This largely just comes down to me, though. The modern trend of having heavily cinematic games is one that I struggle to form an opinion on that I won’t just change the next day, because to me a game should be as interactive as possible, and yet there’s certainly a lot of merit to games adopting a film approach. Few games get the balance between cinematic and gameplay right, and despite my complaints, Tomb Raider does get it largely right. It has outstanding, exciting, intense set-pieces that easily rival some of the best examples from the genre and creates a sensation of tension and atmosphere better than any game I’ve played in a while, and there are also moments when the game marries the cinematic feeling with actual gameplay nearly perfectly – a high camera view as Lara moves across a thin tree suspending above a massive drop, for example, or Lara’s beautiful animations as she makes a death-defying leap, ensuring that they always have me holding my breath.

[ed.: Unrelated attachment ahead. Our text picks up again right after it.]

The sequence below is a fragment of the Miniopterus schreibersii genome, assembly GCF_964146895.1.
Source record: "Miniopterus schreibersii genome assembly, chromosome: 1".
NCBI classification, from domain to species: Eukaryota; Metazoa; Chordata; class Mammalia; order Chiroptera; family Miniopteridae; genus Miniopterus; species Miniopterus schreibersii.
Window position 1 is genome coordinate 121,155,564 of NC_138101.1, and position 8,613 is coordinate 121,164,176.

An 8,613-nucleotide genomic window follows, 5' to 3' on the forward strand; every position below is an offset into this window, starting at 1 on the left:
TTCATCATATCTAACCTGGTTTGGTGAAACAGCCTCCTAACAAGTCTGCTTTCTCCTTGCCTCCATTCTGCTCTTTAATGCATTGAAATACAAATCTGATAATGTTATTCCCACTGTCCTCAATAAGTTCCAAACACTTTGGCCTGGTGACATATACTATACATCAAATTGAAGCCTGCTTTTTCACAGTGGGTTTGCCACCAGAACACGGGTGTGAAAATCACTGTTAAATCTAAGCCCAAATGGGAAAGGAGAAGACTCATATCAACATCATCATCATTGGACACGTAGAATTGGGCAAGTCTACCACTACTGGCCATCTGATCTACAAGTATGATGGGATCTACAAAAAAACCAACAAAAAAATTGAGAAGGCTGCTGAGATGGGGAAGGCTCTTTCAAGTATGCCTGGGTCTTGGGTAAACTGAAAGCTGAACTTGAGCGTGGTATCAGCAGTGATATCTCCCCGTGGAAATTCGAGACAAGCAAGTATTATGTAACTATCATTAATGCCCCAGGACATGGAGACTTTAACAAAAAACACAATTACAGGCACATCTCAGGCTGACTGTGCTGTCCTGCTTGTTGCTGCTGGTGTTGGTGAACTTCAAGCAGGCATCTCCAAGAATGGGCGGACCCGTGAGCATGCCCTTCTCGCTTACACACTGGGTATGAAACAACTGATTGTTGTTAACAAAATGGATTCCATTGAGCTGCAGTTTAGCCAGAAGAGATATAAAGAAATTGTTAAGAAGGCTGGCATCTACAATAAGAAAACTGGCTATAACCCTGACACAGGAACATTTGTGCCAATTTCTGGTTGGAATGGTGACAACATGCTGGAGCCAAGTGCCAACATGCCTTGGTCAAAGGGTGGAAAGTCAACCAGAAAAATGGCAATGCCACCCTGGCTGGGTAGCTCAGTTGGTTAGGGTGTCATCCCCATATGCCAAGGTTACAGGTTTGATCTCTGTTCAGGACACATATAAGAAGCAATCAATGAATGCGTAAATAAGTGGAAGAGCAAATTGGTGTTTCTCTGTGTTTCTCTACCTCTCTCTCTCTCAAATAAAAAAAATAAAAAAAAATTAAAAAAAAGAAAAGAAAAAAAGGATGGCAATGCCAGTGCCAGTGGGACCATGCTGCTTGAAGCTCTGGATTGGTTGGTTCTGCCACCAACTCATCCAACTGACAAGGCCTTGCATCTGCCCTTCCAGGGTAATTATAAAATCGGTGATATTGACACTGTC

We’ve also got to stop and chat about the quick-time-events as well. QTEs can be great when done correctly, and utterly irritating when not. Tomb Raider has the dubious privilege of its QTEs being both. My main gripe with them here is how the opening hour to two hours is filled with QTEs, but then they disappear and just pop up every now and then throughout the game, meaning you’re never quite sure if you should relax in case another one of the bloody things pop up. In those opening hours they also made it rather hard to focus on the cutscenes. However, there are a few moments where Crystal Dynamics nails them, using them to bolster the gameplay nicely.